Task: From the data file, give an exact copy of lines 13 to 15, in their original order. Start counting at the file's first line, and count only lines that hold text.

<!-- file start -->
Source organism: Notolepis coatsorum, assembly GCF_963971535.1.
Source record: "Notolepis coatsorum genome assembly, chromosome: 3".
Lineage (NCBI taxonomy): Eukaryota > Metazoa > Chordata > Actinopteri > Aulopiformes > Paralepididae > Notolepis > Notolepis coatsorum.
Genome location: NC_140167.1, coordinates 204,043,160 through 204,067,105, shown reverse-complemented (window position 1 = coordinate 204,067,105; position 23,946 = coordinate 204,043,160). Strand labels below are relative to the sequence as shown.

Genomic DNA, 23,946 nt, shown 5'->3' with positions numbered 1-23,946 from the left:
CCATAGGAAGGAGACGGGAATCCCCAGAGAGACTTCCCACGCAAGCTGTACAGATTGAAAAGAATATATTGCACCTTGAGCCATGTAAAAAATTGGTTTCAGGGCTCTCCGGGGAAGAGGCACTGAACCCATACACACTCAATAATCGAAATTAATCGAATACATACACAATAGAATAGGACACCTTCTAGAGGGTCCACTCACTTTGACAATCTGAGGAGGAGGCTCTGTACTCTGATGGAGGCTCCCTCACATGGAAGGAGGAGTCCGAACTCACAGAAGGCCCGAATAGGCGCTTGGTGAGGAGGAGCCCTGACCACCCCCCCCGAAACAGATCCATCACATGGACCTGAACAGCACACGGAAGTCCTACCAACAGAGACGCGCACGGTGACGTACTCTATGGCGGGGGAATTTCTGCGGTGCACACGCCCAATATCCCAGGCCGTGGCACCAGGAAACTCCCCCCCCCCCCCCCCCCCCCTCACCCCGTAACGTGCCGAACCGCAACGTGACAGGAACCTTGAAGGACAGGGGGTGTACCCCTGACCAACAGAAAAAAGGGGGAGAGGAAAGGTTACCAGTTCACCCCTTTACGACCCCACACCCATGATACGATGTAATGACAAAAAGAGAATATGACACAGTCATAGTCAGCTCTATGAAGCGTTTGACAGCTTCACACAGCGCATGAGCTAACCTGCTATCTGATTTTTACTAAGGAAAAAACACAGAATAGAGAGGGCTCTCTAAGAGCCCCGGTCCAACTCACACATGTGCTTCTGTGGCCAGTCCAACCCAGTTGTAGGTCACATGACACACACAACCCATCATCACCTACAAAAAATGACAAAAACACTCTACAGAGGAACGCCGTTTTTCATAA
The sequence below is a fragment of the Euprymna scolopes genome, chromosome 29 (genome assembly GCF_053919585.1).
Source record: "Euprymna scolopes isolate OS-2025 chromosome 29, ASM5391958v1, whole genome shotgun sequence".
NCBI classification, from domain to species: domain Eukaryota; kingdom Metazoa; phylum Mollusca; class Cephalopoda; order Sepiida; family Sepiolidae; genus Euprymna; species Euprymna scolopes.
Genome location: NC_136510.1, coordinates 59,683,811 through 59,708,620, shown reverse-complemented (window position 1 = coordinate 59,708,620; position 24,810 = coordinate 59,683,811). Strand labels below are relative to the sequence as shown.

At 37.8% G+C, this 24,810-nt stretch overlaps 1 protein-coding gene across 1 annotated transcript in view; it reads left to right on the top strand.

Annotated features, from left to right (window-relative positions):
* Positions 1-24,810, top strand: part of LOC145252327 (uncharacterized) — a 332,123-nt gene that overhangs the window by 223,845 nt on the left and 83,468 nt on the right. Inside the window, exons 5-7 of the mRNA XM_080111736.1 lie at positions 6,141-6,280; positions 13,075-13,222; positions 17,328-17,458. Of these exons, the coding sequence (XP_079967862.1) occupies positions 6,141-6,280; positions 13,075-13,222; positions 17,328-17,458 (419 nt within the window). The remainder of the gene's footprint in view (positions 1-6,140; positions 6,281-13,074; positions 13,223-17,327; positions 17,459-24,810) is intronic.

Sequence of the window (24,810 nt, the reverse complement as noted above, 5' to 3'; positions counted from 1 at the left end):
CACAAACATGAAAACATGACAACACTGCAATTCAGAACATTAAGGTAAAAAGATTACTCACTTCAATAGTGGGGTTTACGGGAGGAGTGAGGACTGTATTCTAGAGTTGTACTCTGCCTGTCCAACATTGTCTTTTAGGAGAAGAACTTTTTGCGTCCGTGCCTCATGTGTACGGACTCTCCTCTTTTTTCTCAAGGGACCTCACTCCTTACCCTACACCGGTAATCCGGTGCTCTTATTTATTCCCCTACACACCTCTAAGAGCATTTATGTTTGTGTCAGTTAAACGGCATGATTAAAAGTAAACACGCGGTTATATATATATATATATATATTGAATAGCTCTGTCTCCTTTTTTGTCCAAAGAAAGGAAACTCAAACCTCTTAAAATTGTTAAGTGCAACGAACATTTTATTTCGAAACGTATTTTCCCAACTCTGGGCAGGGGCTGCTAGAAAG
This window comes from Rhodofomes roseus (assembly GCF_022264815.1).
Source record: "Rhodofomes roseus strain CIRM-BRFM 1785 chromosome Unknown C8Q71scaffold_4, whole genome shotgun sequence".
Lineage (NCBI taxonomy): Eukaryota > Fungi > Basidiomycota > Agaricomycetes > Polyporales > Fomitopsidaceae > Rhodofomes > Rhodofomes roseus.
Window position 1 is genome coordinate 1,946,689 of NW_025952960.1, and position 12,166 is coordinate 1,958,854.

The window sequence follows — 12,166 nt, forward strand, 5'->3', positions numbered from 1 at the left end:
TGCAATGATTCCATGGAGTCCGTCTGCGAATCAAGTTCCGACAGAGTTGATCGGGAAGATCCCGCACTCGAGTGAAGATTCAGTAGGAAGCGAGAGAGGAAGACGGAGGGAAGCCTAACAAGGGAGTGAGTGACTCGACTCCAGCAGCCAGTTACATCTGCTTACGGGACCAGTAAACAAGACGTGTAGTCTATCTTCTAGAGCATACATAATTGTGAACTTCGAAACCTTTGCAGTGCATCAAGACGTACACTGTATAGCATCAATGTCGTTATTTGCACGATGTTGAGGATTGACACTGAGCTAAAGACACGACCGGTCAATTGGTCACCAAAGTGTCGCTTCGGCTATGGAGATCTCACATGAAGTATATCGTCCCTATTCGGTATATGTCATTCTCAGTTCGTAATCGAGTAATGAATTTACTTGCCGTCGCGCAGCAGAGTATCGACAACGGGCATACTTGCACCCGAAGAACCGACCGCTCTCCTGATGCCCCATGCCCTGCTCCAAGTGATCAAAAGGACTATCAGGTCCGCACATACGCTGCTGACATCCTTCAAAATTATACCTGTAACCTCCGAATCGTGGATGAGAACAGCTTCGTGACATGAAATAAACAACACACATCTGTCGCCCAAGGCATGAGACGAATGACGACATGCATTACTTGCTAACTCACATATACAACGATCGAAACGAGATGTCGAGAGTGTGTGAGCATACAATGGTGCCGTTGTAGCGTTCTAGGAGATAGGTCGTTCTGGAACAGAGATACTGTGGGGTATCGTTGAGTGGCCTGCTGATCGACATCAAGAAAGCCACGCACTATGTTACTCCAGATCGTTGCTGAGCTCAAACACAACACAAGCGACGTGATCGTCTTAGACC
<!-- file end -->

* Positions 1-24,810, top strand: part of LOC145252327 (uncharacterized) — a 332,123-nt gene that overhangs the window by 223,845 nt on the left and 83,468 nt on the right. Inside the window, exons 5-7 of the mRNA XM_080111736.1 lie at positions 6,141-6,280; positions 13,075-13,222; positions 17,328-17,458. Of these exons, the coding sequence (XP_079967862.1) occupies positions 6,141-6,280; positions 13,075-13,222; positions 17,328-17,458 (419 nt within the window). The remainder of the gene's footprint in view (positions 1-6,140; positions 6,281-13,074; positions 13,223-17,327; positions 17,459-24,810) is intronic.

Sequence of the window (24,810 nt, the reverse complement as noted above, 5' to 3'; positions counted from 1 at the left end):
CACAAACATGAAAACATGACAACACTGCAATTCAGAACATTAAGGTAAAAAGATTACTCACTTCAATAGTGGGGTTTACGGGAGGAGTGAGGACTGTATTCTAGAGTTGTACTCTGCCTGTCCAACATTGTCTTTTAGGAGAAGAACTTTTTGCGTCCGTGCCTCATGTGTACGGACTCTCCTCTTTTTTCTCAAGGGACCTCACTCCTTACCCTACACCGGTAATCCGGTGCTCTTATTTATTCCCCTACACACCTCTAAGAGCATTTATGTTTGTGTCAGTTAAACGGCATGATTAAAAGTAAACACGCGGTTATATATATATATATATATATTGAATAGCTCTGTCTCCTTTTTTGTCCAAAGAAAGGAAACTCAAACCTCTTAAAATTGTTAAGTGCAACGAACATTTTATTTCGAAACGTATTTTCCCAACTCTGGGCAGGGGCTGCTAGAAAG